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A Hunger Most Cruel: The Human Face of the 1932-1933 Terror-Famine in Soviet Ukraine Paperback – November 8, 2002
About the Author
The works were selected and translated by Dr. Roma Franko, former Head of the Department of Modern Languages at the University of Saskatchewan, Saskatoon, Saskatchewan, Canada.
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As a brief background, the word Holodomor means in Ukrainian murder by starvation. In fact, the second story in this collection by Yevhen Hutsalo is entitled Holodomor: Murder by Starvation. All six of the stories in A Hunger Most Cruel are historical fiction based on true events, which really happened and which are recorded and documented in the annals of history. Following this review is a brief description of Holodomor. For much more detailed, accurate information, please visit the Encyclopedia of Ukraine.
Born in Myrhorod (Poltava region), Ukraine in 1922, Dimarov lived during the years of the horrendous Holodomor that starved millions. During the ravaging Terror-Famine, Dimarov's father, Andronyk Harasyuta, was denounced as a kurkul (a well-to-do peasant/farmer [Russian: kulak]), and his sons from his first marriage fled to avoid persecution. "To protect his second family, he persuaded his young wife--the daughter of a priest--to leave him, take a teaching position in a distant village, and raise their two sons under her maiden name, Dimarov."
Dimarov has worked as a journalist and has taken correspondence courses from the Institute of Literature in Moscow. His first book was published in 1949, the same year that he was accepted into the Writers' Union of the Ukrainian S.S.R. Since that time, his publications have included collections of short stories, narratives based on autobiographical material, a number of novels, and a two-volume autobiography. Additionally, his works have appeared regularly in literary newspapers, anthologies, and journals. The Taras Shevchenko Prize of the Ukrainian S.S.R. was awarded in 1981 to Anatoliy Dimarov (the first author featured in A Hunger Most Cruel)--at the time, he was one of the foremost prose writers of his era. Dimarov's short story, The Thirties, spans 80 pages in this collection, and was written in Kyiv in 1966.
The second author featured, Yevhen Hutsalo, was born in Staryi Zhyvotiv (today Novozhyvotiv) in the district of Vinnytsya (Vinnytsia oblast) in 1937 into a family of a village schoolteacher. Although he, himself, was born just four years after the 1932-1933 Terror-Famine, his parents lived through the Holodomor. Hutsalo, a popular and prolific Ukrainian journalist and writer started his career in writing in the 1960s as one of the shistdesiatnyky ("the Sixtiers")--as the Encyclopedia of Ukraine tells, they were: "the postwar generation of writers and cultural activists who rejected Stalinist methods and ideology and pushed for cultural and political liberalization. His works are noted for their detail, lyrical descriptions of nature, psychological portraits, and abundant use of the rural vernacular." To see his photo, visit the website of the Encyclopedia of Ukraine. Hutsalo's "faith in the basic goodness of human nature is subtly exemplified in his story in A Hunger Most Cruel called Holodomor: Murder by Starvation." Hutsalo's short story spans 114 pages, and is the longest selection in this collection.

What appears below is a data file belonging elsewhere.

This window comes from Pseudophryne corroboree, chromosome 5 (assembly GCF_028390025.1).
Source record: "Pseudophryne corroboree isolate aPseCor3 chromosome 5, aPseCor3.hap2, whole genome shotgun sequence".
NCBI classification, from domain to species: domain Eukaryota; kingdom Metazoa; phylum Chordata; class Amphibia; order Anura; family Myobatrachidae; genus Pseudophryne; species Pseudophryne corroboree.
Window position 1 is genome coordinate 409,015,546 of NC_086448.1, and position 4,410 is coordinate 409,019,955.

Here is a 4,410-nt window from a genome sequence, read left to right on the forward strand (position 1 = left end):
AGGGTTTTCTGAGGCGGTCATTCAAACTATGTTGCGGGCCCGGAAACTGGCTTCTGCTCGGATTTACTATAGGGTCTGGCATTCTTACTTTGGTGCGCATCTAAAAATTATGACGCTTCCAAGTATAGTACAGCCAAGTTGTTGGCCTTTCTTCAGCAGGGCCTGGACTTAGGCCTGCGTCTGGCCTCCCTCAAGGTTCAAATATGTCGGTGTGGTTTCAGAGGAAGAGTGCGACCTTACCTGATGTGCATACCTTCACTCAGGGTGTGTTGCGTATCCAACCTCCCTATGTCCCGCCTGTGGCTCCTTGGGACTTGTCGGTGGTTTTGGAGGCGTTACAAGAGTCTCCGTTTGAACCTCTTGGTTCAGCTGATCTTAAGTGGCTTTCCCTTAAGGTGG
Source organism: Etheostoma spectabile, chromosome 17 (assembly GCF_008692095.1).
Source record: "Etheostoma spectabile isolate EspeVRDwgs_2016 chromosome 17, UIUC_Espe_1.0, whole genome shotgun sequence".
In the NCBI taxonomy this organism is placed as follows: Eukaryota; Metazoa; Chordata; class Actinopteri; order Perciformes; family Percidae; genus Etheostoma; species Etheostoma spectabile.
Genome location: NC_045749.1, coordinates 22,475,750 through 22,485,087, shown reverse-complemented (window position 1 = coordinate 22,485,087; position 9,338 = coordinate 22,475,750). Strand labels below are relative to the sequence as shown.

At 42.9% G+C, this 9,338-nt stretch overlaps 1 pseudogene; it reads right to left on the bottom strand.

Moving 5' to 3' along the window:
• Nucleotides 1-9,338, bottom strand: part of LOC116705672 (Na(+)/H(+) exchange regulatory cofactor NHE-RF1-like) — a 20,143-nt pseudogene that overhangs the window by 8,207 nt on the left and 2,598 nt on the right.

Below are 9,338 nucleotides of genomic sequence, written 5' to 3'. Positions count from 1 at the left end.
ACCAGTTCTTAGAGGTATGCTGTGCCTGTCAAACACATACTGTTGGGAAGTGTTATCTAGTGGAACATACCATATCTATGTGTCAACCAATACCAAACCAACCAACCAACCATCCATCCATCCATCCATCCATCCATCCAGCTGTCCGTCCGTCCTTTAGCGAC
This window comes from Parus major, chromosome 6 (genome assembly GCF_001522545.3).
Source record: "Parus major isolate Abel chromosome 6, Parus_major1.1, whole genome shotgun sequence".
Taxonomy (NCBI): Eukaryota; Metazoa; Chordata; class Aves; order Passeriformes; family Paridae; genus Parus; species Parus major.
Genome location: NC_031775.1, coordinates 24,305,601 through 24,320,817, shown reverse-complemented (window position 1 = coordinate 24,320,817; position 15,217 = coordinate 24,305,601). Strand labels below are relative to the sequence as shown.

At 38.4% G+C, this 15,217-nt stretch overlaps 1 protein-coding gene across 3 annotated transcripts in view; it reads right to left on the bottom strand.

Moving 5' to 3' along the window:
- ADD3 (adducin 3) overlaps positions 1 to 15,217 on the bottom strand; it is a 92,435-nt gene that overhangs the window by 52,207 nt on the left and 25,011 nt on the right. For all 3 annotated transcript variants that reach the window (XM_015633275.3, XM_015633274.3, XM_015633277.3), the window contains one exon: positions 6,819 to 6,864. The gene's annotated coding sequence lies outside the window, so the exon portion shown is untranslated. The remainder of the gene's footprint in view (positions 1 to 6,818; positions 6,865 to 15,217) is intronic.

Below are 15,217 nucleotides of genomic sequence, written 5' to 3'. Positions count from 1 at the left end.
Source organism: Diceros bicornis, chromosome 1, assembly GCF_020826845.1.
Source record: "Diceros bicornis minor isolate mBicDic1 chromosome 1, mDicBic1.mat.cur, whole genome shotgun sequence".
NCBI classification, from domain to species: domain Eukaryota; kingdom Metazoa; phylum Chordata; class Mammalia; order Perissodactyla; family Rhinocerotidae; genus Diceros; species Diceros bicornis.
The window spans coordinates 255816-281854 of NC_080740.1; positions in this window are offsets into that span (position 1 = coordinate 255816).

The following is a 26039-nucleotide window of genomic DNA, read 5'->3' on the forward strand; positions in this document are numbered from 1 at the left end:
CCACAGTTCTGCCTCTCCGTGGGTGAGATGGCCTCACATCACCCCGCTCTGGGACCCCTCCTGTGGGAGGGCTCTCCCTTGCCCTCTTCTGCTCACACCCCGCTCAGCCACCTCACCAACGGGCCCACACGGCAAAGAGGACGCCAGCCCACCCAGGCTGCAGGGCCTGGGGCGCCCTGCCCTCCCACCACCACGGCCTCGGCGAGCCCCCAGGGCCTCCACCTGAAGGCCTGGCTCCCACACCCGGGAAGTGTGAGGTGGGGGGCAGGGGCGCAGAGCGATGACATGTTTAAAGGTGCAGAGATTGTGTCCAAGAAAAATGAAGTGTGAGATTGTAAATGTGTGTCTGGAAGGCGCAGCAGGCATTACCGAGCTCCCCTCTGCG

Yevhen Hutsalo "was awarded several of Ukraine's top literary prizes, including the Taras Shevchenko Prize in 1985. His works have been translated into most of the languages of the former Soviet Union, as well as into many Western European languages." In 1995, he died, having authored over thirty collections of novellas and short stories.
The six short stories in A Hunger Most Cruel take place in the former Ukrainian S.S.R.
Although known as the "Harriet Beecher-Stowe" of Ukrainian literature, little is known of the life of the third author of A Hunger Most Cruel, Olena Zvychayna, who was born in the early 1900s and died in 1985. She was an émigré author born in Ukraine into a well-educated family (father an attorney, mother a teacher). Zvychayna graduated from a high school in Kharkiv with a gold medal, and continued her studies at an institution of higher learning. She vowed not to publish any of her works as long as she was subject to Soviet censorship. Her resolve was further increased by her marriage to a man who actively was involved in a movement to free Ukraine and who was incarcerated several times as an "enemy of the people." Zvychayna, herself, was interned in a Nazi labor camp in Austria.
In the late 1940s, she settled in the United Sates and began publishing her works, which describe life in Ukraine under Nazi occupation and under Soviet oppression, and also the experiences of people displace d by war. "In an autobiographical novel written in collaboration with her husband (pen name: Mykhaylo Mlakovy) she describes the fate of the unfortunate millions accused of being 'enemies of the people' by the NKVD. Her short fiction about the Terror-Famine of the early 1930s during the period of forced collectivization in Ukraine draws vivid contrasts between the horrific suffering of the starving peasants and the privileged lifestyles of those who enforced the decrees of the Soviet state."
Few of Zvychayna's writings have been translated into English, which is, indeed, a loss to world literature--for her writings are full of imagery, her stories are enthralling. In A Hunger Most Cruel, Zvychayna's short stories number four. The first, The Market at Myrhorod was written in 1953 "on the basis of factual material, and the names and surnames of the characters in the story have been deliberately maintained. One of the sons of the late Mr. M. S. Samodyn lives in the United States. This work is dedicated to the millions of Ukrainians who were the victims of the artificial famine inflicted on Ukraine by Moscow in 1932-33."
Published by Language Lanterns Publications, this Ukrainian Short Fiction in English is excellently translated by Dr. Roma Franko, former Head of the Department of Slavic Studies and the Department of Modern Languages and Literatures, College of Arts and Science, University of Saskatchewan.
On September 19, 2011, Professor Franko received the Prime of Life Achievement Award from the University of Saskatchewan Retirees Association. "Roma Franko (appointment, 1968, Department of Slavic Studies, College of Arts and Science; retirement, 1996). Professor Franko was head of the Department of Slavic Studies and of its successor, the Department of Modern Languages. Her fine teaching was awarded, and she developed and published a number of innovative language teaching materials. In 1996, she and her sister, the late Professor Sonia Morris, took early retirement to found Language Lanterns Publications, publishing works of Ukrainian literature in English. Roma did the translations, and Sonia was the editor. To date, twenty volumes have been published. Professor Franko received the Shevchenko Medal from the Ukrainian Canadian Congress in 1998, and the Nation Builders Award from the Saskatchewan Provincial Council of the Ukrainian Canadian Congress in 1999, and (jointly with Professor Morris) the inaugural award of the George S. N. Luckyj Ukrainian Literature Translation Prize from the Canadian Foundation for Ukrainian Studies in 2009."